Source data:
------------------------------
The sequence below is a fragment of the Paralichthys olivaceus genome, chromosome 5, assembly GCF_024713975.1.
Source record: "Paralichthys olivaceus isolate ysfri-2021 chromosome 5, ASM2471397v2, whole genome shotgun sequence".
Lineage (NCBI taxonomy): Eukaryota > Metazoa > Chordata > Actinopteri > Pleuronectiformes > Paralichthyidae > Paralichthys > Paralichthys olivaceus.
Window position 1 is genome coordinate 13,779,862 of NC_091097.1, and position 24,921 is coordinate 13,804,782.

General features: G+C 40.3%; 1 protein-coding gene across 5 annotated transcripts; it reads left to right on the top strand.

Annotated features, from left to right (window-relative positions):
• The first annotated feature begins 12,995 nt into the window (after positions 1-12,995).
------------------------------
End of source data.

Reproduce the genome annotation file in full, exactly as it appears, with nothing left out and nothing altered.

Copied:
The sequence below is a fragment of the Paralichthys olivaceus genome, chromosome 5, assembly GCF_024713975.1.
Source record: "Paralichthys olivaceus isolate ysfri-2021 chromosome 5, ASM2471397v2, whole genome shotgun sequence".
Lineage (NCBI taxonomy): Eukaryota > Metazoa > Chordata > Actinopteri > Pleuronectiformes > Paralichthyidae > Paralichthys > Paralichthys olivaceus.
Window position 1 is genome coordinate 13,779,862 of NC_091097.1, and position 24,921 is coordinate 13,804,782.

General features: G+C 40.3%; 1 protein-coding gene across 5 annotated transcripts; it reads left to right on the top strand.

Annotated features, from left to right (window-relative positions):
• The first annotated feature begins 12,995 nt into the window (after positions 1-12,995).